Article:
The Global Purchasing Managers’ Index (PMI) for manufacturing produced by J P Morgan using the data from S&P Global was unchanged from the June reading of 48.7 and, therefore, level with the post-pandemic low point of December 2022.  Output contracted at an accelerated pace and new orders fell for the 13th consecutive month.  This trend was spread across all of the sub-groups – consumer, intermediate and investment goods – although employment in the manufacturing sector did edge up having been stable in the two previous months.

The UK manufacturing PMI fell again to 45.3 which also matches the post-pandemic low from last December, although it was slightly better than the flash estimate we reported last week.  Here, the rate of contraction in output, orders and employment all accelerated although a further improvement in suppliers’ delivery times also helped to reduce the index.  Over-stocking at clients and a general global weakness in business are the main reasons for the weakness in orders.  Despite this gloom, there was a small improvement compared to June in the forward looking sentiment.

The Euro-zone also saw a further significant weaking in the sector with the PMI falling to 42.7 – in this case, the lowest reading for 38 months (May 2020) at the height of the initial Covid lockdowns and excluding that period, you have to go back to the global financial crisis in 2008-09 to find similar figures.  As in the UK, output, orders and employment all fell at a faster rate than in June with the index also driven lower by improvements in suppliers’ deliveries.  Germany and Austria (both 38.8) were exceptionally weak, while only Greece (53.5) has a manufacturing PMI above 50 and with an improvement in the June figure;  although they are still negative, Italy and the Netherlands also recorded a better reading than last month.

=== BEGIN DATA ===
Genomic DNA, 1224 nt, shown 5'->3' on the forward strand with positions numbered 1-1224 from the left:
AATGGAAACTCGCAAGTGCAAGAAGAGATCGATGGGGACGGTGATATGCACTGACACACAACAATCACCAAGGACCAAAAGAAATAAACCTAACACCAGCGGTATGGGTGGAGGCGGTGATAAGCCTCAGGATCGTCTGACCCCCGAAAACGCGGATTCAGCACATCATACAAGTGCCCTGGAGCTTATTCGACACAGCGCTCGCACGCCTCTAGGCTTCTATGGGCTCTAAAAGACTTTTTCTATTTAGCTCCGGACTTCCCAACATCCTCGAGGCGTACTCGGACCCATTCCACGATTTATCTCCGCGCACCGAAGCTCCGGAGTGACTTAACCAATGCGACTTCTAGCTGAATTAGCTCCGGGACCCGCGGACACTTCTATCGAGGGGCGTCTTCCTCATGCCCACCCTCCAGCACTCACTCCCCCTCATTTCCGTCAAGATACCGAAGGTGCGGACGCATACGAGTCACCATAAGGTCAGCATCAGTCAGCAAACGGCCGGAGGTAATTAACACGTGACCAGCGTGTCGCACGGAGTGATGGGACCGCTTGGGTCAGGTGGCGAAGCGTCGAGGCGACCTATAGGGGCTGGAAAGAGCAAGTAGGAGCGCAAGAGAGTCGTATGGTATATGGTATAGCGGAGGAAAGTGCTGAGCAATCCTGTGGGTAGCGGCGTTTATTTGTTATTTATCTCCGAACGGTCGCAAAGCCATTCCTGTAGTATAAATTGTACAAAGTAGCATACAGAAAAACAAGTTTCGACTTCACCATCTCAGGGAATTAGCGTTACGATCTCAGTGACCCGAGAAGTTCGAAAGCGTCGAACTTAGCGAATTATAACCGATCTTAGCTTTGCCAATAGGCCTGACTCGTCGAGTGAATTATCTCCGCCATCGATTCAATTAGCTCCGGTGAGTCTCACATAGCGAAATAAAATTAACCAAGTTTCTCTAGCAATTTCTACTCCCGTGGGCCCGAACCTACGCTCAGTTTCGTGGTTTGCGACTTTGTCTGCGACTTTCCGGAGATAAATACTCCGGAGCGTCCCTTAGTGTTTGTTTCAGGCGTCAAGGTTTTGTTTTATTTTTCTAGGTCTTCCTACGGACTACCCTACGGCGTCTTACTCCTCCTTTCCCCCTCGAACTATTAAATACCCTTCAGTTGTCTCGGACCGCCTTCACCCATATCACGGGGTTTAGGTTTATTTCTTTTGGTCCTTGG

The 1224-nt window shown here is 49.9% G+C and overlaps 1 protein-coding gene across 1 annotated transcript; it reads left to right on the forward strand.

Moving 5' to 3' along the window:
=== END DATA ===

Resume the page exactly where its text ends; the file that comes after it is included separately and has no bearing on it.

This trend was also shared in three of the four other EU countries who have a PMI, with Czechia, Hungary and Sweden all above their June readings while remaining in negative territory;  Poland, however, saw a further deterioration in its already weak reading.

Outside the EU, but still in Europe, Turkey saw a modest fall in its PMI reading but this was made more significant because it took them below the crucial 50 level for the first time since December 2022.  Switzerland saw by far the largest month-on-month reduction in its PMI reading across the countries and regions that we cover in this report and this also meant it recorded the weakest PMI at 38.5 – it is also unique in having a PMI that is below the level it saw at the height of the Covid-pandemic.

There are mixed trends in Asia both in terms of the month-on-month movement and the levels of the manufacturing PMI.  China shared Turkey’s fate of seeing a fall in the reading taking it back below 50 (in this case for the first time since April) while there was a smaller fall in Taiwan which was already in negative territory.  The PMI in Japan, India and the ASEAN group just edged down from the June reading but with different consequences;  Japan (49.6) remains just in negative territory, the ASEAN area (50.8) just in positive territory and India (57.7) has the strongest PMI in our analysis.  In this area, only South Korea (49.4) saw its manufacturing PMI improve compared to June – indeed, this is their highest reading since July 2022.

It is in the Americas where we find the best news, although perhaps it would be more accurate to say the least bad news as 4 of the 5 countries are still in negative territory;  the optimism comes because only Columbia (48.4) saw its PMI reading fall compared to June.  The USA (49.0) saw the largest month-on-month increase in the PMI in this report and there was also a significant rise for Mexico (53.2 and the exception to the negative PMI readings in this region);  there were more modest increases for Canada (49.6) and Brazil (47.8).

Across this whole report, only India, Greece, Mexico and the ASEAN block overall have manufacturing PMI readings in positive territory. The individual S&P Global PMI reports are available to download on their web-site at but we also have a summary report that charts these trends – this is available to download below.  You should note that the PMI readings for Hungary, Sweden and Switzerland are not compiled by S&P Global but can be found with an appropriate internet search (it also means that they are not part of the global PMI calculation).

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